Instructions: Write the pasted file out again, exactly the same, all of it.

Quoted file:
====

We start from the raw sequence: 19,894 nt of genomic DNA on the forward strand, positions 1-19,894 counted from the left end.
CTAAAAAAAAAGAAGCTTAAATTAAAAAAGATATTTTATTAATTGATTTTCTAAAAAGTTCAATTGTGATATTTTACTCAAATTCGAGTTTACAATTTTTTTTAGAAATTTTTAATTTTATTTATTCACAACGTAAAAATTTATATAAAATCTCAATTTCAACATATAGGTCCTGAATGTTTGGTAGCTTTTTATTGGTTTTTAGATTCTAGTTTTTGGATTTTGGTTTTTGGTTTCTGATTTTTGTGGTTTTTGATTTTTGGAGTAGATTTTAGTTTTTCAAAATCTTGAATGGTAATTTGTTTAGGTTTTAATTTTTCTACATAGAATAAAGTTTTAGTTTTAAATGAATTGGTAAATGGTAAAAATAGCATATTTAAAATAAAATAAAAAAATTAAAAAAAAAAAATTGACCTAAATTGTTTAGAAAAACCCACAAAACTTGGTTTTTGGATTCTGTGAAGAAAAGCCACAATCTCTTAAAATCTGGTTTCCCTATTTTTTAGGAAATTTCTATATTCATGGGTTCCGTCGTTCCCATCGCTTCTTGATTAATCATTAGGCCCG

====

We start from the raw sequence: 19,894 nt of genomic DNA on the forward strand, positions 1-19,894 counted from the left end.
CTAAAAAAAAAGAAGCTTAAATTAAAAAAGATATTTTATTAATTGATTTTCTAAAAAGTTCAATTGTGATATTTTACTCAAATTCGAGTTTACAATTTTTTTTAGAAATTTTTAATTTTATTTATTCACAACGTAAAAATTTATATAAAATCTCAATTTCAACATATAGGTCCTGAATGTTTGGTAGCTTTTTATTGGTTTTTAGATTCTAGTTTTTGGATTTTGGTTTTTGGTTTCTGATTTTTGTGGTTTTTGATTTTTGGAGTAGATTTTAGTTTTTCAAAATCTTGAATGGTAATTTGTTTAGGTTTTAATTTTTCTACATAGAATAAAGTTTTAGTTTTAAATGAATTGGTAAATGGTAAAAATAGCATATTTAAAATAAAATAAAAAAATTAAAAAAAAAAAATTGACCTAAATTGTTTAGAAAAACCCACAAAACTTGGTTTTTGGATTCTGTGAAGAAAAGCCACAATCTCTTAAAATCTGGTTTCCCTATTTTTTAGGAAATTTCTATATTCATGGGTTCCGTCGTTCCCATCGCTTCTTGATTAATCATTAGGCCCG